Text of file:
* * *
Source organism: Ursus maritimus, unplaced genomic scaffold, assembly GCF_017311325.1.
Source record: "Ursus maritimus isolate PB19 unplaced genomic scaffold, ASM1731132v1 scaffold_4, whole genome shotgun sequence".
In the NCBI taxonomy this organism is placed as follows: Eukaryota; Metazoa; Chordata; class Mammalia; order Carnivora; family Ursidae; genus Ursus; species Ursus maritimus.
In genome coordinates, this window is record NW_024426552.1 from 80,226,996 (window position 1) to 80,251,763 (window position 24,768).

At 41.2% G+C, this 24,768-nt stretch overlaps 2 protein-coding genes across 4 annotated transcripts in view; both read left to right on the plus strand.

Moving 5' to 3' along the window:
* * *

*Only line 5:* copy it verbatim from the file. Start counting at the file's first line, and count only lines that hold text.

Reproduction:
At 41.2% G+C, this 24,768-nt stretch overlaps 2 protein-coding genes across 4 annotated transcripts in view; both read left to right on the plus strand.